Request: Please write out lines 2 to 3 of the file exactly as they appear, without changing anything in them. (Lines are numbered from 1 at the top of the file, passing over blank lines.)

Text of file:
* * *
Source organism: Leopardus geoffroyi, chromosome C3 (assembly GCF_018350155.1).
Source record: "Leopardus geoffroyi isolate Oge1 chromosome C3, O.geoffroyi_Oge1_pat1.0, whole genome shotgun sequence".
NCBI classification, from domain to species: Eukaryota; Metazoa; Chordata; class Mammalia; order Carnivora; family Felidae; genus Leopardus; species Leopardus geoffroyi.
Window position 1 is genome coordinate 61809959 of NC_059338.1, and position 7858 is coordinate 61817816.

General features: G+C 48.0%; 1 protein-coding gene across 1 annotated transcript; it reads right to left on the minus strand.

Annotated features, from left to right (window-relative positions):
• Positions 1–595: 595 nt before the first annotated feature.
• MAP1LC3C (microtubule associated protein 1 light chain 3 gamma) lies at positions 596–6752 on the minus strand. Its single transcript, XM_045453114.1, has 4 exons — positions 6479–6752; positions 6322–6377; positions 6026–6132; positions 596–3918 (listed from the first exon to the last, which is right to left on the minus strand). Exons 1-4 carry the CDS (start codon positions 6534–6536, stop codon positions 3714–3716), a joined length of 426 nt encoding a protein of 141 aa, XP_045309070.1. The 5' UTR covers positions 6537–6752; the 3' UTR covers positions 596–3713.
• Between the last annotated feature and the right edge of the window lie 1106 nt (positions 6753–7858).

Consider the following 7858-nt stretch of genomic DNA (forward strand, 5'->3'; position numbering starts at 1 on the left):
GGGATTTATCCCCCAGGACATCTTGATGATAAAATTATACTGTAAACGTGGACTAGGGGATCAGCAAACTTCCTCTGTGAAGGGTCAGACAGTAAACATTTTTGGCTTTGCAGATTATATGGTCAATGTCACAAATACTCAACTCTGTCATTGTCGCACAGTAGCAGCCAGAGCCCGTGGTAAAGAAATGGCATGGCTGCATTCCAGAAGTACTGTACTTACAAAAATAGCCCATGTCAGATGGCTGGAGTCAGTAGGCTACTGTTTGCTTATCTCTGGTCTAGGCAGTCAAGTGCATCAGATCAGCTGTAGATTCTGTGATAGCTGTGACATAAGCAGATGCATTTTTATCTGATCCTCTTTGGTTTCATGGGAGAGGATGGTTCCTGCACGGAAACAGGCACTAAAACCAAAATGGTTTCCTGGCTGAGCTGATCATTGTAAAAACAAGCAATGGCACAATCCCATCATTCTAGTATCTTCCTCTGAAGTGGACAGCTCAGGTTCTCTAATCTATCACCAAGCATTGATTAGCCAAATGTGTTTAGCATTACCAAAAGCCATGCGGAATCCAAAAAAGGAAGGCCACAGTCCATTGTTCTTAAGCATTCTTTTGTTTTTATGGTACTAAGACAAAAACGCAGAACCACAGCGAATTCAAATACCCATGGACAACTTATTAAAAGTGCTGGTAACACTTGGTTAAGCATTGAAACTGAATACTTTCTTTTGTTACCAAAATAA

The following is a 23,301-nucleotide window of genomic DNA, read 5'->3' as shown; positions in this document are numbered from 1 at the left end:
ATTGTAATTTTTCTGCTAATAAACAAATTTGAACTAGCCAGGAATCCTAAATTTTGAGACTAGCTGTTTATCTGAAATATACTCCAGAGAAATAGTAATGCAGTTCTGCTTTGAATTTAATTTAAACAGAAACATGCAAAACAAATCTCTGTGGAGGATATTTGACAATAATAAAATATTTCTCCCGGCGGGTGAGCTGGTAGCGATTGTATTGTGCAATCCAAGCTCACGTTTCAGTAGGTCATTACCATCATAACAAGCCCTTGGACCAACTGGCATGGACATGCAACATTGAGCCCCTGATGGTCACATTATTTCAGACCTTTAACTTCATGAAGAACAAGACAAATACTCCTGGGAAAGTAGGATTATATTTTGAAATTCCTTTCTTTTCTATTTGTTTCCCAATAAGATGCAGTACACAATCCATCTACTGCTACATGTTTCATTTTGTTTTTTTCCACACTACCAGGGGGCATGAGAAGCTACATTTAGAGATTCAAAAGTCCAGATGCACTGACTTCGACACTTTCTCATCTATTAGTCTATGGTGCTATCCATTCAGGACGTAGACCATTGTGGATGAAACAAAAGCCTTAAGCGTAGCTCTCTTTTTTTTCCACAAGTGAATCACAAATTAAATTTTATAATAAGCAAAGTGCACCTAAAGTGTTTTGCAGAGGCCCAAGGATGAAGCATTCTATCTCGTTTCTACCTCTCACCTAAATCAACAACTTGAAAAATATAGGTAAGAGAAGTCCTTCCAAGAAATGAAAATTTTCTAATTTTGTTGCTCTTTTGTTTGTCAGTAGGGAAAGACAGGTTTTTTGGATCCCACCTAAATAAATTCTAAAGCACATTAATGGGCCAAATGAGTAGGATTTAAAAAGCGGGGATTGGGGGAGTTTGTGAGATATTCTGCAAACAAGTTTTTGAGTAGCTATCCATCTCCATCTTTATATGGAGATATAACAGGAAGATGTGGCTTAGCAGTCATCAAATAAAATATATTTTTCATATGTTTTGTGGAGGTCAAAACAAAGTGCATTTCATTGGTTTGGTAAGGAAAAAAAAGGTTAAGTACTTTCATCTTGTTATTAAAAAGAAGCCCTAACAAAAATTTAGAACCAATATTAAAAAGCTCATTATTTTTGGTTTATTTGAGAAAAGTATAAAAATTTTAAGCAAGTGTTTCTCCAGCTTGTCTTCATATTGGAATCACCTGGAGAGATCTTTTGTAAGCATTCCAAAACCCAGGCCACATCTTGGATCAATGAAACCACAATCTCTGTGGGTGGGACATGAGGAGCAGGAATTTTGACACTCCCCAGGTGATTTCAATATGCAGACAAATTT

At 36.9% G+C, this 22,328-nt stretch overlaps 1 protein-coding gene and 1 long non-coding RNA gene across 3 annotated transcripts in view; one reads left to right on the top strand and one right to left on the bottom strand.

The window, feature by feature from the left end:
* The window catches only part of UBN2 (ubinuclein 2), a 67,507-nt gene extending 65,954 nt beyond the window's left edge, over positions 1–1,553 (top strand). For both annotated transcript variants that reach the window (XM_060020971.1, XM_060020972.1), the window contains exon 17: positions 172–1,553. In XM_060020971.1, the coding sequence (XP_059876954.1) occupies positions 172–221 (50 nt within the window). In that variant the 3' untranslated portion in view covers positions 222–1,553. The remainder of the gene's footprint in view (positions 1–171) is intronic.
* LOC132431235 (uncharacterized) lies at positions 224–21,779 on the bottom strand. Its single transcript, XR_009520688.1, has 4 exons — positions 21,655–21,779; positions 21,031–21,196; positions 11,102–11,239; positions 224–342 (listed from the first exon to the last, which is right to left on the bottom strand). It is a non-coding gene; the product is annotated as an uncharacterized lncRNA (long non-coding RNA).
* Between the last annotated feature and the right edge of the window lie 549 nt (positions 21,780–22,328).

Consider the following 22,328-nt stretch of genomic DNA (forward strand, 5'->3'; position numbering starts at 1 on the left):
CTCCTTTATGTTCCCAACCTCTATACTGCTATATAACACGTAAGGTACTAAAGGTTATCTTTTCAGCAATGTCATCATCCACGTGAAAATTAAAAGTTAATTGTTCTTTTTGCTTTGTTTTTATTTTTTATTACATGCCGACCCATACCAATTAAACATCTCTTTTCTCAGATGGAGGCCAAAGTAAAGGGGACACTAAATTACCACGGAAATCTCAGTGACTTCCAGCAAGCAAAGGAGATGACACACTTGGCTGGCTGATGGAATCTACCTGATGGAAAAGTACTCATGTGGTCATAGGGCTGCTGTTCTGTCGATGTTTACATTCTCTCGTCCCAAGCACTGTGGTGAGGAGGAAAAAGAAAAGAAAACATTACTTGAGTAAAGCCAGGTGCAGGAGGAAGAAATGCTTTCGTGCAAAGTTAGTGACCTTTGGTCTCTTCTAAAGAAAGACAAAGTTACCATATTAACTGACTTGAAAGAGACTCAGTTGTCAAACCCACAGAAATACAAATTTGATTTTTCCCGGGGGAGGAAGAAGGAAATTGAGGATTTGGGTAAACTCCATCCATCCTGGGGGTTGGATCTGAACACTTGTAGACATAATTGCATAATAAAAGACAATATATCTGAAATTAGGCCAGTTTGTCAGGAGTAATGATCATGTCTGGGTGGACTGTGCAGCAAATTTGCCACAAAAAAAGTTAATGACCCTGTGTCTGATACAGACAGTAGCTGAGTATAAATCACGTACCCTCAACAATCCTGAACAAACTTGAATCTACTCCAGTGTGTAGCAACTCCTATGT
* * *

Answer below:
Source record: "Leopardus geoffroyi isolate Oge1 chromosome C3, O.geoffroyi_Oge1_pat1.0, whole genome shotgun sequence".
NCBI classification, from domain to species: Eukaryota; Metazoa; Chordata; class Mammalia; order Carnivora; family Felidae; genus Leopardus; species Leopardus geoffroyi.